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Improving herd performance through effective PRRS control

by 5m Editor
12 November 2003, at 12:00am

By Merial Animal Health* - Since it first appeared in the UK during the early 1990s, PRRS (comonly know as Blue Ear in the UK) has continued to have a negative influence on the health status and reproductive performance of UK pig herds. The effects of PMWS have compounded the problem in recent years.

Delegates to the 4th International Symposium on Emerging and Re-emerging Pig Diseases in Rome confirmed that the diseases, which both cause significant falls in numbers of pigs reared per sow per year, are undermining herd performance in many parts of the world. The UK is no exception.

One bright spot on the horizon is the growing body of evidence from the field and published data that demonstrate the efficacy of Merial's killed PRRS vaccine PROGRESSIS® in restoring productivity to PRRS-affected herds. As such, it represents an important tool in helping UK producers improve the health status of their herds and the industry's competitiveness.

Speaking at the conference, Dr Eileen Thacker of the College of Veterinary Medicine at Iowa State University, explained that vaccines exist which can decrease the impact of PRRSV on the breeding herd. As a result of her work with both killed and live PRRS vaccines, Dr. Thacker raised some important points relating to PRRS control using these vaccines. It was found that killed vaccines induced a significant cell-mediated immune response thought to be important in controlling PRRS virus infection. In addition, it was shown that following challenge by PRRS virus, important sero-neutralising antibodies were consistently boosted by the use of a killed vaccine. Repeated vaccination with a killed vaccine did not impair this immune response, as was observed following the repeated use of a live vaccine.

The reason, Dr Thacker speculated, is that the immune response induced by a killed vaccine such as PROGRESSIS differs from the live virus (or live vaccine) infection, avoiding the detrimental effects of Blue Ear virus on the immune systems. Another key advantage of using a killed PRRS virus vaccine is that there is no risk of shedding vaccine virus into the population.

"Blue Ear remains a huge problem for the pig industry," comments Brian Rice, Merial's Swine Business Head for the UK & Nordic region. He added: "It is generally accepted that much needs to be done to improve herd performance. In addition to the seemingly endless onslaught from PMWS, controlling diseases such as Blue Ear in the breeding herd must have a major role to play in restoring productivity. Only killed PRRS vaccines have been permitted for use in breeding animals in the UK and field experience with PROGRESSIS reinforces the view that controlling underlying Blue Ear problems within a herd will improve overall performance."

Trials prove positive

A number of recent field studies in Spain, Czech Republic and Denmark have clearly demonstrated the benefit of adopting the PROGRESSIS killed vaccine in herds afflicted with Blue Ear .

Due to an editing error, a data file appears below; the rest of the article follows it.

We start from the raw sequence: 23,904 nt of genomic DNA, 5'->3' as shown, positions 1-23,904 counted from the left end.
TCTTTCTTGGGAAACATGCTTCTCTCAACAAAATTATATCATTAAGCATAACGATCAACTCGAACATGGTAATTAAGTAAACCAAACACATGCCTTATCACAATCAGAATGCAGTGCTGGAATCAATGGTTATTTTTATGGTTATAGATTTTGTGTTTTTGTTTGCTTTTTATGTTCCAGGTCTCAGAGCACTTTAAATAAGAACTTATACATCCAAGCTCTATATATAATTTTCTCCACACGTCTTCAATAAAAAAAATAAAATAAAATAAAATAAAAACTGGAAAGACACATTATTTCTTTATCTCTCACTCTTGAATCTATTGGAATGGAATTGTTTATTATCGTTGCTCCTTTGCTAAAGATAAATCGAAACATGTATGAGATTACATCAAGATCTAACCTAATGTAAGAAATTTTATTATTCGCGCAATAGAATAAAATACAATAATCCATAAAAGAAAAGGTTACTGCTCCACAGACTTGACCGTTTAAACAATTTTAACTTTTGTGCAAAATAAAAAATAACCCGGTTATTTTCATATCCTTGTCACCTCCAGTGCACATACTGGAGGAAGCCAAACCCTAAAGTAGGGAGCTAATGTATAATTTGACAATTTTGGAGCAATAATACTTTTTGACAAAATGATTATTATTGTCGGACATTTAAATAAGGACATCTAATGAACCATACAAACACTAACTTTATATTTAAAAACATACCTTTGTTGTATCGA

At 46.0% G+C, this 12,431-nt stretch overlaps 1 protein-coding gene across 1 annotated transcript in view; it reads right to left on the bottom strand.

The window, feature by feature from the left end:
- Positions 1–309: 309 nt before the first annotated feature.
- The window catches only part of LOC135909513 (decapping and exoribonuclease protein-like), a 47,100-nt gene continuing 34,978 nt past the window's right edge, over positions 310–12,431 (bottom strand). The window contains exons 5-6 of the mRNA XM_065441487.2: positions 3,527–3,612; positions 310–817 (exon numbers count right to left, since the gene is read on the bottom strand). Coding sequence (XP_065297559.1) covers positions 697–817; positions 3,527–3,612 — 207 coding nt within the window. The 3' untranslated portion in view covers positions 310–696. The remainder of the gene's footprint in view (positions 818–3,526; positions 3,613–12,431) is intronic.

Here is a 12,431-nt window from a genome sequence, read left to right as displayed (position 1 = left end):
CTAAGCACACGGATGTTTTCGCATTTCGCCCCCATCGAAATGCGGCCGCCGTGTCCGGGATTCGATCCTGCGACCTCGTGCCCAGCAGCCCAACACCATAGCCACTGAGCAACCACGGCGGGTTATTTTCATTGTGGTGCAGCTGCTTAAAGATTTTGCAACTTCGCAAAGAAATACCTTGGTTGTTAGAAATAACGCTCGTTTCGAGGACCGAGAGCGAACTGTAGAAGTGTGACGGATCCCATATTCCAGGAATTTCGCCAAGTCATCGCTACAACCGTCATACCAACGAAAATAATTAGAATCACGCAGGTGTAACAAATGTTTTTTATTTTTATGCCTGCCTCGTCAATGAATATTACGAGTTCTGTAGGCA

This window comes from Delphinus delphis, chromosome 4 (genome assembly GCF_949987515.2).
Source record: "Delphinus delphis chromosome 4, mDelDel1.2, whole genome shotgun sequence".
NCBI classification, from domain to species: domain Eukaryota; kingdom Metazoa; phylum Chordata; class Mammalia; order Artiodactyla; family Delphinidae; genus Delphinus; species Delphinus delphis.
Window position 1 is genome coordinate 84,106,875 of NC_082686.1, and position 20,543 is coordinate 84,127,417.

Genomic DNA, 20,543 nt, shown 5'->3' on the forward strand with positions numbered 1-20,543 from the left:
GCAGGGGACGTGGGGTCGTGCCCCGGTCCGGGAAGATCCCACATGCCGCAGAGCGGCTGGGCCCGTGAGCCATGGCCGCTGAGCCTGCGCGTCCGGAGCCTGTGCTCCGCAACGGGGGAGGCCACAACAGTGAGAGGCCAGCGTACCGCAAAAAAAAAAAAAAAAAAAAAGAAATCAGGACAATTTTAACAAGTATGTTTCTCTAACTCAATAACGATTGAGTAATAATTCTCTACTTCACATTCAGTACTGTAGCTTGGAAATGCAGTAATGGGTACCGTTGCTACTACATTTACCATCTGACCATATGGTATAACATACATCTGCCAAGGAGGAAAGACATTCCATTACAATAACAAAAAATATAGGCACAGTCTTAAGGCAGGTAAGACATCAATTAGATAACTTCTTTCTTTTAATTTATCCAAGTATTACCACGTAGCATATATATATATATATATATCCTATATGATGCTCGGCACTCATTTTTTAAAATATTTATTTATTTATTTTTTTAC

In Spain, vaccinating PRRSV-negative gilts with PROGRESSIS during the quarantine stage before introducing them to a positive herd minimised acclimatisation problems caused by exposure to Blue Ear. Two similar farms in the Toledo region were compared, although neither Farm A with 325 sows nor Farm B with 250 sows showed any overt clinical sign of PRRSV or had fertility problems with sows or gilts. Gilts arriving in quarantine on Farm B were vaccinated with PROGRESSIS, while gilts on Farm A were quarantined but left unvaccinated. These had a significantly higher rate of infertility compared with the vaccinated animals on Farm B.

In the Czech Republic, trials were conducted on a 300-sow farrow-to-post-weaning (up to 10w-old) unit that had suffered an outbreak of PRRSV annually since January 2000. Each outbreak caused reproductive disorders, an increase in the number of non-productive days, low numbers of piglets per sow per year, difficulties in acclimatising gilts, metritis and diarrhoea in newborns. In the autumn of 2002, the unit implemented a programme of vaccination, with two initial injections of PROGRESSIS given three weeks apart.

This resulted in a 22% increase in live births per sow per year, a 45% decrease in stillborns, a 28% increase in piglets weaned per litter and a 33% increase in pigs weaned per sow per year. The programme also resulted in a 32% reduction in non-productive days, a reduction from 22.57% to 6.08% in the numbers of gilts returning to oestrus and a fall from 24.99% to 12.87% in the number of sows returning to oestrus. Researchers also noted a yield improvement of more than five piglets per sow per year.

In Denmark, a 450-sow unit was depopulated, sanitised and SPF high-herd-health status gilts introduced. Despite careful application of biosecurity rules, the herd became reinfected with PRRSV European strain, Mycoplasma and APP serotype 6. Thereafter it suffered from abortions, a high prevalence of returns to heat, weak piglets and low farrowing rate. A programme of vaccination with PROGRESSIS introduced in October 2002 resulted in three additional weaned piglets per sow per year and a reduction of almost 50% in the numbers of stillborn piglets per sow per year. The work also demonstrated an increase in the number of weaned pigs per litter, a reduction in non-productive days per litter, a lower number of sows returning to heat, plus an improved farrowing rate.

Further information

For detailed information on PROGRESSIS Click Here For more information on Merial Click Here For more information on PRRS (Blue Ear) Click Here For more information on PMWS Click Here
* F Joisel, Merial, Lyon France; L Pontoppidan, Merial-Norden, Copenhagen, Denmark; A Callen, Merial Laboratories, Barcelona, Spain; D Sokolicek, Mevet, Prague, Czech Republic.

Source: Merial Animal Health - November 2003